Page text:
LinkedIn Share on Twitter Email Pinterest How much a child’s pupil dilates in response to seeing an emotional image can predict his or her risk of depression over the next two years, according to new research from Binghamton University.According to Brandon Gibb, professor of psychology at Binghamton University and director of the Mood Disorders Institute and Center for Affective Science, the new findings suggest that physiological reactivity to sad stimuli, assessed using pupillometry, serves as one potential biomarker of depression risk among children of depressed mothers.Notably, pupillometry is an inexpensive tool that could be administered in clinical settings, such as pediatricians’ offices, to help identify which children of depressed mothers are at highest risk for developing depression themselves. “We think this line of research could eventually lead to universal screenings in pediatricians’ offices to assess future depression risk in kids,” said Gibb.Gibb recruited children whose mothers had a history of major depressive disorder and measured their pupil dilation as they viewed angry, happy and sad faces. Follow-up assessments occurred over the next two years, during which structured interviews were used to assess for the children’s level of depressive symptoms, as well as the onset of depressive diagnoses.Children exhibiting relatively greater pupil dilation to sad faces experienced higher levels of depressive symptoms across the follow-up as well as a shorter time to the onset of a clinically significant depressive episode. These findings were specific to children’s pupil responses to sad faces and were not observed for children’s pupillary reactivity to angry or happy faces.The study, titled “Pupillary Reactivity to Sad Stimuli as a Biomarker of Depression Risk: Evidence From a Prospective Study of Children,” was published in the Journal of Abnormal Psychology this week. Share Share on Facebook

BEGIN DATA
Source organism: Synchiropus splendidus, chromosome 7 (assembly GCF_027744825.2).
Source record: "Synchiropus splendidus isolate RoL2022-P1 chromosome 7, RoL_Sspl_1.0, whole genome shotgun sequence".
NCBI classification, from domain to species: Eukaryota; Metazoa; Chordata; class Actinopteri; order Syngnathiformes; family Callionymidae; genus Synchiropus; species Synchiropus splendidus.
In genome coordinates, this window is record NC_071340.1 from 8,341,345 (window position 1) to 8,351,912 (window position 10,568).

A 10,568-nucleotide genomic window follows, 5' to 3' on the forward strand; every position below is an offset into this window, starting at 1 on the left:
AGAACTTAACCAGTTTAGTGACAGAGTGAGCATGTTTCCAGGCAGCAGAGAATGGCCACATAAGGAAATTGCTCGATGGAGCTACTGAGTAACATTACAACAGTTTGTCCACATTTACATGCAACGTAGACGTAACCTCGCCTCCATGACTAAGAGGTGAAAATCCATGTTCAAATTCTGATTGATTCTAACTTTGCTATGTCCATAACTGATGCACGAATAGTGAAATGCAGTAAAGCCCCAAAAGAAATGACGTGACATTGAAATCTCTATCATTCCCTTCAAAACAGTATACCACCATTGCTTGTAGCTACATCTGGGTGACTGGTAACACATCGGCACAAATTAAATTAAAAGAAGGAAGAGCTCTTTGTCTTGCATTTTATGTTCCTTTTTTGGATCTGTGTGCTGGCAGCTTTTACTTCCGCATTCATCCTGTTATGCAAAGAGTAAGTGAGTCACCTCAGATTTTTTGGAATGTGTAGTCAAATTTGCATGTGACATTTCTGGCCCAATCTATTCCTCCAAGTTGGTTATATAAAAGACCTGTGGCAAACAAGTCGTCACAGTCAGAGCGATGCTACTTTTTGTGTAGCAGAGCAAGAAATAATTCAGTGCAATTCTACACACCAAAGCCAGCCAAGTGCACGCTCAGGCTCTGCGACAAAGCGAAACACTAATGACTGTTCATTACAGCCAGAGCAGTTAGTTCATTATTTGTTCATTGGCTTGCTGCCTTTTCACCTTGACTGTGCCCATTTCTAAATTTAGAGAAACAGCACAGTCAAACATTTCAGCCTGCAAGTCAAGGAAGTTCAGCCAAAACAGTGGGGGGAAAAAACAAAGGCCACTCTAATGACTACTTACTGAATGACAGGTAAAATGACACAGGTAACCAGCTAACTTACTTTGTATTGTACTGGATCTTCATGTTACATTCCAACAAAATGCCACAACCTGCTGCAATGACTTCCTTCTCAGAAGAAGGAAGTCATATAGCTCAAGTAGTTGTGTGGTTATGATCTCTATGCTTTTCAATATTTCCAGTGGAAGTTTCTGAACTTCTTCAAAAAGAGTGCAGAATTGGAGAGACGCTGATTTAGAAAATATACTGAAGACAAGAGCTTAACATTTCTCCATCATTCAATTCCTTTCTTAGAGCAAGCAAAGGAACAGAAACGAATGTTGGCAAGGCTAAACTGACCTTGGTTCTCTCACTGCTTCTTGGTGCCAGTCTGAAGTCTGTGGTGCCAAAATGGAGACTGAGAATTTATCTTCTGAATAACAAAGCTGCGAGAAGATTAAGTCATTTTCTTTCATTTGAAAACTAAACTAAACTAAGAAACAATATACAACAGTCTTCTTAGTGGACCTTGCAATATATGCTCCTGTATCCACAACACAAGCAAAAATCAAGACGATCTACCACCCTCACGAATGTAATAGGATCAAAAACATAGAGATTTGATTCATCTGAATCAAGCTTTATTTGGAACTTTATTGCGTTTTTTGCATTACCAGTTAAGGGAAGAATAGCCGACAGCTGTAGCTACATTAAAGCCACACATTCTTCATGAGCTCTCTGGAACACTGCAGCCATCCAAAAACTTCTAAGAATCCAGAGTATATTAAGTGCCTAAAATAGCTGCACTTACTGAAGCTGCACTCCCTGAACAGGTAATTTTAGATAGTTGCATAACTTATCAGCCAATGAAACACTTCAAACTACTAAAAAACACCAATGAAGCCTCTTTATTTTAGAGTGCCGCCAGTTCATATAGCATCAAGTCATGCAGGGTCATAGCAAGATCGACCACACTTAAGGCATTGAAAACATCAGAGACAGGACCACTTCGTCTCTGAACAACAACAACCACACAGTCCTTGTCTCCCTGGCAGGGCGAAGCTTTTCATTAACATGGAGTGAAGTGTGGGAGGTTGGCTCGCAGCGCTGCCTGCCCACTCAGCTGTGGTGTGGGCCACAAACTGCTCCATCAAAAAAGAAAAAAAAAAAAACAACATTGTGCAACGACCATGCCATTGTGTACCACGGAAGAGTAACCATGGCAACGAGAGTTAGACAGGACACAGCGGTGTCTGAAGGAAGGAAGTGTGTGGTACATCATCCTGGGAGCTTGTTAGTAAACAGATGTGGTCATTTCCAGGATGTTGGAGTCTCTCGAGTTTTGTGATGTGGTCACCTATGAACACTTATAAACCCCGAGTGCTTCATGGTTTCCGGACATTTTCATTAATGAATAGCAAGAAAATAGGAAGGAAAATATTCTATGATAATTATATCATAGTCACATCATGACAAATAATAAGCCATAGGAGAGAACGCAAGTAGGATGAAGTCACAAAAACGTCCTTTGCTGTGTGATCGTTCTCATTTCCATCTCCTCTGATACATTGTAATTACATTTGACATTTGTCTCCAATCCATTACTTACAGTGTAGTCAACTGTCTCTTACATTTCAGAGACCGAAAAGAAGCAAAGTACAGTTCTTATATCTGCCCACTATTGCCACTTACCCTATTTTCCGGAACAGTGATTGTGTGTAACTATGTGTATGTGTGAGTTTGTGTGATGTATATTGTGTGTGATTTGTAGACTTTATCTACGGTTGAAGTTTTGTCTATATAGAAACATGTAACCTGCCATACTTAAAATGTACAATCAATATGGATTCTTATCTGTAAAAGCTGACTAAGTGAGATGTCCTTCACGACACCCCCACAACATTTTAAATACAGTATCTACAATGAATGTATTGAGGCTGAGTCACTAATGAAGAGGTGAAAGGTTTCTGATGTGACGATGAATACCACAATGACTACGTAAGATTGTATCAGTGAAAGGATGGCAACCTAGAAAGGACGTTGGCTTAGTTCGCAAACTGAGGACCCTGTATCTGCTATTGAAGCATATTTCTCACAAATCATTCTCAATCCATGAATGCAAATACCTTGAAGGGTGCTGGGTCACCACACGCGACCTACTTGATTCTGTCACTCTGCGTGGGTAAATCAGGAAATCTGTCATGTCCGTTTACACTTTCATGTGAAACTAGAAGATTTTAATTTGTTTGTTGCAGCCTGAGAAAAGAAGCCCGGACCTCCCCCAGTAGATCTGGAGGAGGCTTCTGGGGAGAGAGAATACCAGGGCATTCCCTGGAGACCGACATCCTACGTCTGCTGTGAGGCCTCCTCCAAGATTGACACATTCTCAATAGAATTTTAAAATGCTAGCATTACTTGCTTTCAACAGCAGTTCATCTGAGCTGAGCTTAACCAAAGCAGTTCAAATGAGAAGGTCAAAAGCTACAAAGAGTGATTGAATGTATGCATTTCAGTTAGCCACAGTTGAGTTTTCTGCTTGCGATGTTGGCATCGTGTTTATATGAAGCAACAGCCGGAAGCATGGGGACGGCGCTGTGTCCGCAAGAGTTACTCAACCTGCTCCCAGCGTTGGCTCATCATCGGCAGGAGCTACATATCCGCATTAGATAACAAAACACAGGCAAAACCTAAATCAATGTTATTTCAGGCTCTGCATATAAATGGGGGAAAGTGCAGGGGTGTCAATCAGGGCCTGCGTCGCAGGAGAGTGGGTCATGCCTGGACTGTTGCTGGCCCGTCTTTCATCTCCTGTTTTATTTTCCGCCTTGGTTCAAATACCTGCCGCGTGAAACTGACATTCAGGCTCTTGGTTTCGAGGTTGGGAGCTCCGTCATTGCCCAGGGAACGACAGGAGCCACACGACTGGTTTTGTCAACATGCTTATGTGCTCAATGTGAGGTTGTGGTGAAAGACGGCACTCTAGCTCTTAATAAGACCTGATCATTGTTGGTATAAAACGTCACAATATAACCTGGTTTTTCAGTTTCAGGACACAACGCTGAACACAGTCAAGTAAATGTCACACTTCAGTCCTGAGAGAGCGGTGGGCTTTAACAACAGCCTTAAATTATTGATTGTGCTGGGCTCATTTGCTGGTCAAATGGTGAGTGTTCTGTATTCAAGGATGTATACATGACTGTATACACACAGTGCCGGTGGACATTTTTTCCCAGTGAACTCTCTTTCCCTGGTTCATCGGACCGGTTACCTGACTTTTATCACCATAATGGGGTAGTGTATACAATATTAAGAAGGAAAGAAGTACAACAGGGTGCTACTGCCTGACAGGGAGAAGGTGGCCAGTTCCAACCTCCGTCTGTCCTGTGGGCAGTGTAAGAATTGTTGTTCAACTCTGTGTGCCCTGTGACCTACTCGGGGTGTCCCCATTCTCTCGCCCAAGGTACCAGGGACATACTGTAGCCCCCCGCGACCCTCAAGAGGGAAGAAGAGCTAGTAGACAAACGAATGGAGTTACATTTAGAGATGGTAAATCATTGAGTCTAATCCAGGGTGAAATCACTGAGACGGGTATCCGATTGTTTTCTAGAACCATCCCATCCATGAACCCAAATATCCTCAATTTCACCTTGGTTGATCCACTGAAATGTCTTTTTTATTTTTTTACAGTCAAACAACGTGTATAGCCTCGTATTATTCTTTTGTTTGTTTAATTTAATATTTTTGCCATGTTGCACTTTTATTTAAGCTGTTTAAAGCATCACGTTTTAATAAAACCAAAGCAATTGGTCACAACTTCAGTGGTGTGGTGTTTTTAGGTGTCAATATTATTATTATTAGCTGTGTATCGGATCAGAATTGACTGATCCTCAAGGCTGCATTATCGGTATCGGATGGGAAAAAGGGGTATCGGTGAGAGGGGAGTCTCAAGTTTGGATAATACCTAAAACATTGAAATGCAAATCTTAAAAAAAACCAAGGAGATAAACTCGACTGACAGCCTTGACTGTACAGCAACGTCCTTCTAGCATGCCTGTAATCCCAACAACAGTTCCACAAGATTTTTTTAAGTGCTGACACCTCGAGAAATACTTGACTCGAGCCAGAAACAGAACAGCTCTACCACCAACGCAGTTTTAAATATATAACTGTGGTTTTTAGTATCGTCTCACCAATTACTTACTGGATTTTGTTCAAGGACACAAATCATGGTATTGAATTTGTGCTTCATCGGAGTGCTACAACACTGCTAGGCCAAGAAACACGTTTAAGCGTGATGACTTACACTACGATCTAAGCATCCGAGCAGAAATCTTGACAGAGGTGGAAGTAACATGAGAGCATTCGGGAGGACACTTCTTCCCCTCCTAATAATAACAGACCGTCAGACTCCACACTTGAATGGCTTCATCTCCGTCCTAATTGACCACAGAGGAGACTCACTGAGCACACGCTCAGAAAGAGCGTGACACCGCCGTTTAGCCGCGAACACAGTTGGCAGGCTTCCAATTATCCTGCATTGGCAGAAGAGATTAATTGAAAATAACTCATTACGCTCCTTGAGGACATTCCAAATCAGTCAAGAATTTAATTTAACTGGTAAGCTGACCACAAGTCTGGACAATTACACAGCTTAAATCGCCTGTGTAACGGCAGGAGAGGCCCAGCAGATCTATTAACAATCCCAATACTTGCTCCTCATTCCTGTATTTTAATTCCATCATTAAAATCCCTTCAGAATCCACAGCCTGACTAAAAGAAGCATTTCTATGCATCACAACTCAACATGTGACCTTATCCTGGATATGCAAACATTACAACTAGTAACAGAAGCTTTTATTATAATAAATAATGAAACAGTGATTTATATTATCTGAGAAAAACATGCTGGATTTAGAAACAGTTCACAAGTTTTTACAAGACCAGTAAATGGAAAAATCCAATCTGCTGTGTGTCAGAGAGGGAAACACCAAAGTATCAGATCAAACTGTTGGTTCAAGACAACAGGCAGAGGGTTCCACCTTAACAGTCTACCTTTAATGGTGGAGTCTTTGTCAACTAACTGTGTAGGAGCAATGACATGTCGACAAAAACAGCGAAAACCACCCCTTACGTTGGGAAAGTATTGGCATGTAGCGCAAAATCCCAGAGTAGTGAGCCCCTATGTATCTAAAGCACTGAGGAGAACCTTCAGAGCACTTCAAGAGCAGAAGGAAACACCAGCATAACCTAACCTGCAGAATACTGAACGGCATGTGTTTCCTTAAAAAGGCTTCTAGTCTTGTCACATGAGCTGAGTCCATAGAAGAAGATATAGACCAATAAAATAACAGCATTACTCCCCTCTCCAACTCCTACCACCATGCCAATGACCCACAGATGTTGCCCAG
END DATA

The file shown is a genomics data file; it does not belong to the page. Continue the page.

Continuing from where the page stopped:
Regulators are to publish data on the racial profiles of solicitors facing prosecution, more than five years after they were told to produce figures. Last week the Solicitors Regulation Authority confirmed to the Gazette that it will publish a report later this year outlining what proportion of those taken to the Solicitors Disciplinary Tribunal are from ethnic minority groups.Critics have long suggested that BAME solicitors are disproportionately targeted for prosecution. In 2012 this prompted the SRA to commission a review by academic and human rights campaigner Professor Gus John, which he published in 2014.John found evidence of disproportionality at three stages: when a complaint is raised, during the investigation, and at the point when a sanction is imposed. Between 2009 and 2012, BAME solicitors made up 13% of the entire profession but accounted for 25% of new conduct investigations.John said the tribunal should monitor, by ethnicity and gender, outcomes for solicitors appearing before it, and the SRA should specifically publish monitoring data on how its policies had affected BAME solicitors, sole practitioners and small firms generally.To date, nothing has been published by the SRA. Now the SRA has committed to giving details about profiles of those subject to disciplinary action in 2018/19.Confirmation that data would be published came after weeks of exchanges between the Gazette and the SRA following a freedom of information request. The Gazette asked for information on what proportion of people subject to SRA investigation in the past three years were BAME and sole practitioners.Initially, the SRA said this information would take longer than 18 hours to compile, thus exceeding its cost limit. The regulator also stated that figures would be published at some point this year. The Gazette asked if this meant such information was not routinely collected and therefore not easy to access.In its next response the SRA said the ‘balance of public interest’ was in favour of withholding such information, adding that it did not want the ‘piecemeal publication’ of data without other relevant information and context.